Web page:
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NBA Elections: I Stand By My Position, Says Ngige

The presidential candidate in the recently concluded Nigerian Bar Association (NBA) election, Chief Emeka Ngige (SAN) insisted at the weekend that the election was flawed, saying the response by the NBA leadership has failed to answer the posers raised by him.

The presidential candidate in the recently concluded Nigerian Bar Association (NBA) election, Chief Emeka Ngige (SAN) insisted at the weekend that the election was flawed, saying the response by the NBA leadership has failed to answer the posers raised by him.

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The NBA General Secretary, Mr. Olumuyiwa Akinboro had while addressing the press, attempted to debunk the allegations made by Ngige that the election was fraught with irregularities and manipulation. But Ngige described Akinboro’s response as “baseless and without merit,” saying the NBA scribe carefully avoided frontally addressing his allegations.

Debunking Akinboro’s claim that he conceded defeat in the presidential election, Ngige said: “Nothing can be further from the truth.” He said he merely shook hands and embraced Mr. Wali “and went my way. Even when journalists (including AIT) besieged me for my reaction, I told them that I would like to review the entire process before issuing an official statement. To now insinuate that my charitable gesture towards Mr. Wali amounted to conceding defeat or acknowledgement of the fairness of the election is highly mischievous.”

The presidential aspirant noted in a statement by his media aide, Emeka Nwadioke that “even if I had congratulated him (Wali) and subsequently discovered that the process was grievously manipulated, I am not estopped thereby from bringing such malfeasance to the attention of all stakeholders. Consequently, the shaking of hands with Mr. Wali is a non-issue.”

On the challenge by Akinboro that Ngige should furnish “hard, incontrovertible and unshakable evidence” to buttress his allegations, Ngige said it was incontrovertible that on 28th June, 2012 he wrote to Mr. Akinboro requesting for the official National Executive Committee (NEC) members list as well as the delegates list as submitted by the branch chairmen. “I must mention that when the letter was delivered to the NBA Secretariat, the desk officer refused to endorse the acknowledgement copy on the instruction of Mr. Akinboro,” he said. “It took my personal intervention for the acknowledgement copy to be endorsed. This explains why the General Secretary has not denied receiving my letter.”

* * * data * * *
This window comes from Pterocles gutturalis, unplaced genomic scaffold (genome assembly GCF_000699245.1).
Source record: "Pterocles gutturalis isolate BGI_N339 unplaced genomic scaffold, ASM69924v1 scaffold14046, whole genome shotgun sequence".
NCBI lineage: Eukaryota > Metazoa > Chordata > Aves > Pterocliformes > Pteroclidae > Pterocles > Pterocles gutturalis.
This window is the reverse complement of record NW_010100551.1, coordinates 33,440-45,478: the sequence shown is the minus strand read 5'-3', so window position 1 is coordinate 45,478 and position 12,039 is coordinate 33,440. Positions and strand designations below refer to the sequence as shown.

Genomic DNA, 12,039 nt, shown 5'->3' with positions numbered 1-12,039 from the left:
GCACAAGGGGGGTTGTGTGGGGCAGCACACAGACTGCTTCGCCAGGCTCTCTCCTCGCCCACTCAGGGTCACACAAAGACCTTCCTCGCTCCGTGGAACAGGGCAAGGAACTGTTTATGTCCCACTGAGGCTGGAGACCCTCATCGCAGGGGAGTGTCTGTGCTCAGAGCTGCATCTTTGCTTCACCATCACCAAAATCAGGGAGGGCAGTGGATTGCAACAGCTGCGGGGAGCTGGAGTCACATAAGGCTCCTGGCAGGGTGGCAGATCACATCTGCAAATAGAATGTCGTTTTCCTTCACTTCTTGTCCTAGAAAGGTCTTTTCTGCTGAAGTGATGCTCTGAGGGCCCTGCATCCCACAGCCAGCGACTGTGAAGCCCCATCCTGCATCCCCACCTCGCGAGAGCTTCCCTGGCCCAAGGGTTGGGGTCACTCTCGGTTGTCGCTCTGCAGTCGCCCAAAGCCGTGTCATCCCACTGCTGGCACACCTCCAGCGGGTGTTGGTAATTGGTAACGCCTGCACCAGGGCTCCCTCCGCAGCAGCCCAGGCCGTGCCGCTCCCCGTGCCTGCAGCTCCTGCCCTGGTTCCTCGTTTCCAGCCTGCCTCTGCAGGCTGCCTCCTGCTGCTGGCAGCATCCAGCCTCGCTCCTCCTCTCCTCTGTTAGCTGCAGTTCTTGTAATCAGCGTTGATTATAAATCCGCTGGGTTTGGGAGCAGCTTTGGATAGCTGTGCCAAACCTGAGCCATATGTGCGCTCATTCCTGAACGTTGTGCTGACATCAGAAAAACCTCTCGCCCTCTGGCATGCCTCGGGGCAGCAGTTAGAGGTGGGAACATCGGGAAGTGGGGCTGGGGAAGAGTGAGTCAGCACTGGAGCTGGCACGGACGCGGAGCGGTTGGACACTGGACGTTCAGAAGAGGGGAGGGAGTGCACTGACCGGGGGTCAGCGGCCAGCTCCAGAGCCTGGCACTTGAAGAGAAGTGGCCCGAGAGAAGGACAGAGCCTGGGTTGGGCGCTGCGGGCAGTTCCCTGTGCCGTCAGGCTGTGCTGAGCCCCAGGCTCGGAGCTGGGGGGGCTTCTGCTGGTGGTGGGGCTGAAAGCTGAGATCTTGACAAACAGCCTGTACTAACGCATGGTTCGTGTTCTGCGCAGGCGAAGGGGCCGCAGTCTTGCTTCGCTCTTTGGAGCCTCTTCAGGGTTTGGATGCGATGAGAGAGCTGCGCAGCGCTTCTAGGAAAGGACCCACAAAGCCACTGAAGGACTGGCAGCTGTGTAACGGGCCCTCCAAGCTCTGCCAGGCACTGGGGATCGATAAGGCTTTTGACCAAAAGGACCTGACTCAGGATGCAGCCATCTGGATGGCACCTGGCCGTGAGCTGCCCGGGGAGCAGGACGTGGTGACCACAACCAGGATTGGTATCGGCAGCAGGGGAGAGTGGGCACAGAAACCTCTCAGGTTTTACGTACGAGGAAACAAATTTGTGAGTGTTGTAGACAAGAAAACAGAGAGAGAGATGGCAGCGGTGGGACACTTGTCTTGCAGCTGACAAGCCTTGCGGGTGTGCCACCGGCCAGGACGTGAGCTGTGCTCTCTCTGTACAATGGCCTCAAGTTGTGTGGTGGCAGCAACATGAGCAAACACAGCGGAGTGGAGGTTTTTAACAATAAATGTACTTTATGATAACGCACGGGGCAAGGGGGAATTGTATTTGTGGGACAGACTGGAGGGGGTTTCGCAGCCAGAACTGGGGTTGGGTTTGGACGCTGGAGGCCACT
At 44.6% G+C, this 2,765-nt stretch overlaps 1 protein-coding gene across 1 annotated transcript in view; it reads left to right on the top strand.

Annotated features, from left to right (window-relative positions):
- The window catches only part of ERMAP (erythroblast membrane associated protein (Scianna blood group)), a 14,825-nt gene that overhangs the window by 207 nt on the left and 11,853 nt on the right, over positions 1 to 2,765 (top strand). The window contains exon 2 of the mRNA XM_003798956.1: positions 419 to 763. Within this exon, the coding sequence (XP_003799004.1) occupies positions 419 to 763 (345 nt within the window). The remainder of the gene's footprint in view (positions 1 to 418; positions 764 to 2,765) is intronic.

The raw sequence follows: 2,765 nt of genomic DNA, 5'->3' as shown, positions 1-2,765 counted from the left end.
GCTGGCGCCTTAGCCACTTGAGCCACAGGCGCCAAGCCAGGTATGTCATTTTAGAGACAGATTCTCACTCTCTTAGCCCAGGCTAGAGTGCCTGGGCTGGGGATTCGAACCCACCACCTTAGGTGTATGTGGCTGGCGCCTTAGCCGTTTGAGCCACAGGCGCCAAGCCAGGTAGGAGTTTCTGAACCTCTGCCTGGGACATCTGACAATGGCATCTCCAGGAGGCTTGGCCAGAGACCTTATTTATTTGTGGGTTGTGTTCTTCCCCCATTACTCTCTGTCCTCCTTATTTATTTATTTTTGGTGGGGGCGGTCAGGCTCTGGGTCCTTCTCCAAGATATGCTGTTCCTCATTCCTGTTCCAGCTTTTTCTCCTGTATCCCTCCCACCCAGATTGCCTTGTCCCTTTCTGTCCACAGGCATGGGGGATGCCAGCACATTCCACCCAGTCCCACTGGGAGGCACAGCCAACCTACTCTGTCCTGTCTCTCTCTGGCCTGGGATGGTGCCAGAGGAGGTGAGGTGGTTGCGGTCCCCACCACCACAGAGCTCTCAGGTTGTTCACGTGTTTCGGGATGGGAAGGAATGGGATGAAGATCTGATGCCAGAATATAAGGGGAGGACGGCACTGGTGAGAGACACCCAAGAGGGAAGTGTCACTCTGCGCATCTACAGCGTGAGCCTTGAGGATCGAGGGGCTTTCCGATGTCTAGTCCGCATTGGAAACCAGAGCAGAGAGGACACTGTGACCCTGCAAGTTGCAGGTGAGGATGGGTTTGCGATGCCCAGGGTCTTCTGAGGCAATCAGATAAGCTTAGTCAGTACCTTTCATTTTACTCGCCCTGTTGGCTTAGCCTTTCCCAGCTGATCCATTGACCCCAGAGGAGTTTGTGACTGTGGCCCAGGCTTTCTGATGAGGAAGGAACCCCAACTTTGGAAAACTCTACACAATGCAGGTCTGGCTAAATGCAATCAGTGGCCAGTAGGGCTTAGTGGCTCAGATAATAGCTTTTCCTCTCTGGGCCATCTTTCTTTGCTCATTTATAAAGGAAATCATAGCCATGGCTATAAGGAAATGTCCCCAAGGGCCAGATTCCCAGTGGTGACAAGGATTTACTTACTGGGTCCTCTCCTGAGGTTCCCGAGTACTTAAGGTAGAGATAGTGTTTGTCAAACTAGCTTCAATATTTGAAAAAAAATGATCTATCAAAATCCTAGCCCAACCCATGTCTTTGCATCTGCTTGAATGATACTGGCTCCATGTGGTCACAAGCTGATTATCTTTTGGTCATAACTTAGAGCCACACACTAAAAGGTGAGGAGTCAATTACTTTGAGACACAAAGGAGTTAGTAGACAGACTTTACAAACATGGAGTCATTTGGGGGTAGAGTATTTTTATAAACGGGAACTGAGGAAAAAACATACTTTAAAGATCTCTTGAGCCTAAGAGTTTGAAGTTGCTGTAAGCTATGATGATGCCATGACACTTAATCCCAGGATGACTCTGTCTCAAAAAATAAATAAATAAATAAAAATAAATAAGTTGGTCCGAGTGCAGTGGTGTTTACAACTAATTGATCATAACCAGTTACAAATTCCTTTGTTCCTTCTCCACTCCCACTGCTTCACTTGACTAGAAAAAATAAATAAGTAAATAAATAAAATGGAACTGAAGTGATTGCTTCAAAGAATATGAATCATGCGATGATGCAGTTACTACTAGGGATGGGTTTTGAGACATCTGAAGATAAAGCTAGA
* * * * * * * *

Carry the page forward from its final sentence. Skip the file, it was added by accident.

While Mr. Akinboro had asserted that the General Secretary is not constitutionally empowered to release the delegates’ list to contestants, Ngige stated that the NBA Constitution “does not prohibit the General Secretary from issuing the delegates’ list to the aspirants.” He added that the matter equally revolved around global best practices whereby electoral agencies are required to show that the electoral process is manifestly transparent.  His words: “We are aware that even in the general elections, rigging starts with the voters’ register. This was why I kept insisting on the publication of the voters’ register or being furnished with same as a candidate. Subsequent events have now confirmed my fears.”

Ngige also poked holes in Akinboro’s contention that aspirants source for voters’ list from branch chairmen, saying that “the tradition is that the voters’ list as compiled is sent to all the branches for circulation to interested branch members. At any rate, why should the voters’ register be shrouded in secrecy if not that someone is up to some mischief?”

He stated that the assertion of the NBA that the General Secretary’s role in the electoral process had been taken over by the Electoral Committee “cannot be further from the truth.” According to him, both the NBA President J. B. Daudu, SAN and General Secretary had insisted that everything pertaining to the compilation and distribution of the list of accredited delegates lay with the General Secretary. “That was why the branch chairmen were directed to submit the delegates’ lists to the General Secretary and to no other person. For the General Secretary to now turn around and claim that his role had been taken over by the Electoral Committee is the height of mischief.”